UCL Discovery
UCL home » Library Services » Electronic resources » UCL Discovery

The multiscalar structure of urban systems

Marin Maureira, Valentina Paz; (2023) The multiscalar structure of urban systems. Doctoral thesis (Ph.D), UCL (University College London).

[thumbnail of The multiscalar structure of urban systems V_Marin.pdf] Text
The multiscalar structure of urban systems V_Marin.pdf - Accepted Version
Access restricted to UCL open access staff until 1 September 2024.

Download (16MB)


Urban systems are inherently relational. The uneven distribution of interactions between systems of cities results in distinct spatial structures that reflect the diversity of socio-spatial processes. The varying intensities of mutual interactions give rise to hierarchically organised urban networks, where patterns of connectivity, cooperation, dependency, and exchange vary or remain constant across scales. The functioning of urban systems is therefore the result of this scalar complexity, and as such, their study cannot be done in isolation. This research explores a methodological framework for analysing the multi-scalar structure of urban systems, considering connectivity patterns between urban entities, from cities and systems of cities to the country scale. This study integrates insights from complex systems, urbanism, ecology, governance, and resilience-based principles to examine the scalar structuring process of urban systems. To accomplish this, we developed a framework primarily based on network science and entropy-based methods. These methods include hierarchical clustering and visualisation, together with scalar diversity and accessibility metrics applied to street and commuting networks. This approach provides a basis for comparative analysis of hierarchical structures and enables the study of scalar mismatches. Chile serves as a case study to analyse the relationship between the spatial scales defined by geographical jurisdictions and the street network's connectivity. Findings reveal scalar discrepancies that could lead to potential planning inefficiencies. Further, the analysis explores the diversity of spatial interaction structures by assessing the distribution of commuting flows at each scale along the hierarchy. Findings show a high variability in patterns depending on the scale of observation. This underscores the importance of the scalar contextualisation in urban analysis. This multiscalar approach expands the quantitative analysis of urban systems, enabling the definition of network categories and the identification of patterns across cities and systems of cities based on their scalar organisation. The findings of this study hold the potential to support decision-making processes in planning and policy, as well as contribute to the formulation of evidence-based urban strategies.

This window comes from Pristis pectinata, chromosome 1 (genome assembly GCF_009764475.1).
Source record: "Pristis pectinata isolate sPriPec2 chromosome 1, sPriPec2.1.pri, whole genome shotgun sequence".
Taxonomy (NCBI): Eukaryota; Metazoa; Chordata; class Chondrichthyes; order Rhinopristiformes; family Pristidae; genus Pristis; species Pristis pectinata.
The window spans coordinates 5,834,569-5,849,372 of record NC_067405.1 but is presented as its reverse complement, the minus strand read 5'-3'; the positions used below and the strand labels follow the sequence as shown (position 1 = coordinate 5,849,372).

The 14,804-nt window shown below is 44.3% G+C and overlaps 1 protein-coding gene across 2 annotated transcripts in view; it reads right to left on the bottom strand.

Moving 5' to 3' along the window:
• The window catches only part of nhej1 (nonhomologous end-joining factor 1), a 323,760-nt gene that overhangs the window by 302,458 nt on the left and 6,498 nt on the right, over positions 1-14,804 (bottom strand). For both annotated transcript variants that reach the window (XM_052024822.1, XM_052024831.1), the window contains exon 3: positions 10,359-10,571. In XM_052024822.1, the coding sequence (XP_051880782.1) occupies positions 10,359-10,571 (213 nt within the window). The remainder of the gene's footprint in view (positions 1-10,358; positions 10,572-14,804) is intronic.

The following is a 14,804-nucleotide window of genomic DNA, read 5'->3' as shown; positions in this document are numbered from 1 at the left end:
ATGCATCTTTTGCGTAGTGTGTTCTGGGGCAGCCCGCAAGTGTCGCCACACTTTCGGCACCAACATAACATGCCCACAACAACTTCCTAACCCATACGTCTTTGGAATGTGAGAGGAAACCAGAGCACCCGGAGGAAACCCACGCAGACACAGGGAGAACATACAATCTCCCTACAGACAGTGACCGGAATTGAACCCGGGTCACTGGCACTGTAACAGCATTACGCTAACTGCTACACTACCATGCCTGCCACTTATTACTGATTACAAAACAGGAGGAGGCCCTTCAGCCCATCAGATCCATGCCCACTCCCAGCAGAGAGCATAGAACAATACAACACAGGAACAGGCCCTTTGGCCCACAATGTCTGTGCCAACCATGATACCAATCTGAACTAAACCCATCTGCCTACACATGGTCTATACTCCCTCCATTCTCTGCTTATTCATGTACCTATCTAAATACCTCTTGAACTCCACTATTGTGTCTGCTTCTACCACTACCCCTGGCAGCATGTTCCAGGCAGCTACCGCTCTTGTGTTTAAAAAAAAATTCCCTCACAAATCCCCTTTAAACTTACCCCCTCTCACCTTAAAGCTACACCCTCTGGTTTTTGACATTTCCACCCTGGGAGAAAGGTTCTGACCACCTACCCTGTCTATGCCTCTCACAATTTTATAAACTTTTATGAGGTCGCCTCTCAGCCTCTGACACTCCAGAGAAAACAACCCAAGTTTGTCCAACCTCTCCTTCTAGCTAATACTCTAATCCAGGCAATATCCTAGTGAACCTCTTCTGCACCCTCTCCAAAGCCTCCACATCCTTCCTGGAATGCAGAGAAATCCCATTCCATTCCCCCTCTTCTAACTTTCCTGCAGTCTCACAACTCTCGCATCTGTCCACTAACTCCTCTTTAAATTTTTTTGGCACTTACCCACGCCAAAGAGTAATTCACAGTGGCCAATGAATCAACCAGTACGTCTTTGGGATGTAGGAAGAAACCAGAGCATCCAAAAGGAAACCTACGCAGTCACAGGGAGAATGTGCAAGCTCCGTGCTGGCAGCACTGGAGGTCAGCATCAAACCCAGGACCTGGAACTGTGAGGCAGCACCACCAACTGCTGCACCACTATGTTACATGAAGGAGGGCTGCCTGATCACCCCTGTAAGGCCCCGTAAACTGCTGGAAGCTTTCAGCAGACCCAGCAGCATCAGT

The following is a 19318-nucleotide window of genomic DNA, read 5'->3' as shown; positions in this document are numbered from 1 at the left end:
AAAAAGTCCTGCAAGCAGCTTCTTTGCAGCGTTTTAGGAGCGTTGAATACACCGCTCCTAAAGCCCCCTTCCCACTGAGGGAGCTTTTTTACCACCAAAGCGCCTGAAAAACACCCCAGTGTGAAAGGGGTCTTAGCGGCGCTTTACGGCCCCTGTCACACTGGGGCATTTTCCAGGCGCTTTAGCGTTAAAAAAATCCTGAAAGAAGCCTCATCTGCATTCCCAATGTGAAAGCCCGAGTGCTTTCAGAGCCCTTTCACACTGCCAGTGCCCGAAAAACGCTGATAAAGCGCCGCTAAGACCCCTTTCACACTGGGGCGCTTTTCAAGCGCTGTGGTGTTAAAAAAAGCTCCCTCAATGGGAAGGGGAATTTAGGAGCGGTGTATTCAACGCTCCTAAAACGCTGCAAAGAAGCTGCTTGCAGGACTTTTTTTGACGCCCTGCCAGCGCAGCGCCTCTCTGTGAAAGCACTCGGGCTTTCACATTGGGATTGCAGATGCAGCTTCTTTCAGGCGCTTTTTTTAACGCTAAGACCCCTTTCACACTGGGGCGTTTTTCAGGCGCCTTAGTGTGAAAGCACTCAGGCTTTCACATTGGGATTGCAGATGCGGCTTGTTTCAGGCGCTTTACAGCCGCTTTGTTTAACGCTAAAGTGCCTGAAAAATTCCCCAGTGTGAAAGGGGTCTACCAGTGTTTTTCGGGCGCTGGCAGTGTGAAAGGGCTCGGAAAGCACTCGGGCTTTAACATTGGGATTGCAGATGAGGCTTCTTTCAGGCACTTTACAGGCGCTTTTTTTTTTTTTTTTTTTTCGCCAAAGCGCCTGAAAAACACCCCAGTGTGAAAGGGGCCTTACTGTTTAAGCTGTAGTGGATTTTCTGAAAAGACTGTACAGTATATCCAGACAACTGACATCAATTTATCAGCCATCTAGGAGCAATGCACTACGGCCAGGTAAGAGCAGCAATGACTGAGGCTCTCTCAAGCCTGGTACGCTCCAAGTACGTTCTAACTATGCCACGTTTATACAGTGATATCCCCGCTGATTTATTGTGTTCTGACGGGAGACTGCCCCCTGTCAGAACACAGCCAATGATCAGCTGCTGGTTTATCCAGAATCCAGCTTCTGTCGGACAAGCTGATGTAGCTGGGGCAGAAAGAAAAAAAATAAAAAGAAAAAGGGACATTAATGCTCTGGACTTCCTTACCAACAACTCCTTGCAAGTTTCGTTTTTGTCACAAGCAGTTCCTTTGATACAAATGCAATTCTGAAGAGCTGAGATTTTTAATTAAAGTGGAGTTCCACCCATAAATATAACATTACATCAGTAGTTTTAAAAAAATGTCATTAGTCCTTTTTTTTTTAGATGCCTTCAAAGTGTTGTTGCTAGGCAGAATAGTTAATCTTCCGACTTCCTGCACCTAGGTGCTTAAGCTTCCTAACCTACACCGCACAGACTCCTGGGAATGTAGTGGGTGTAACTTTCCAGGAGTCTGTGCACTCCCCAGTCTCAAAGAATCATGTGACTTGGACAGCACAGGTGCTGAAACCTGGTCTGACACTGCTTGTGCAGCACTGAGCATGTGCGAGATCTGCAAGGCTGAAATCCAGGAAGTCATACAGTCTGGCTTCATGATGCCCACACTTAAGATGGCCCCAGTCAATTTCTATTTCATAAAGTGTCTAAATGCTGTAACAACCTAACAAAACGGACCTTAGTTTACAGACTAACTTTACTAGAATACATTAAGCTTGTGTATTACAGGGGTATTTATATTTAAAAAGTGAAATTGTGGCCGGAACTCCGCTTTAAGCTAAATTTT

Type: Thesis (Doctoral)
Qualification: Ph.D
Title: The multiscalar structure of urban systems
Language: English
Additional information: Copyright © The Author 2023. Original content in this thesis is licensed under the terms of the Creative Commons Attribution-NonCommercial 4.0 International (CC BY-NC 4.0) Licence (https://creativecommons.org/licenses/by-nc/4.0/). Any third-party copyright material present remains the property of its respective owner(s) and is licensed under its existing terms. Access may initially be restricted at the author’s request.
UCL classification: UCL
UCL > Provost and Vice Provost Offices > UCL BEAMS
UCL > Provost and Vice Provost Offices > UCL BEAMS > Faculty of the Built Environment
UCL > Provost and Vice Provost Offices > UCL BEAMS > Faculty of the Built Environment > Centre for Advanced Spatial Analysis
URI: https://discovery.ucl.ac.uk/id/eprint/10176109
Downloads since deposit
Download activity - last month
Download activity - last 12 months
Downloads by country - last 12 months

Archive Staff Only

View Item View Item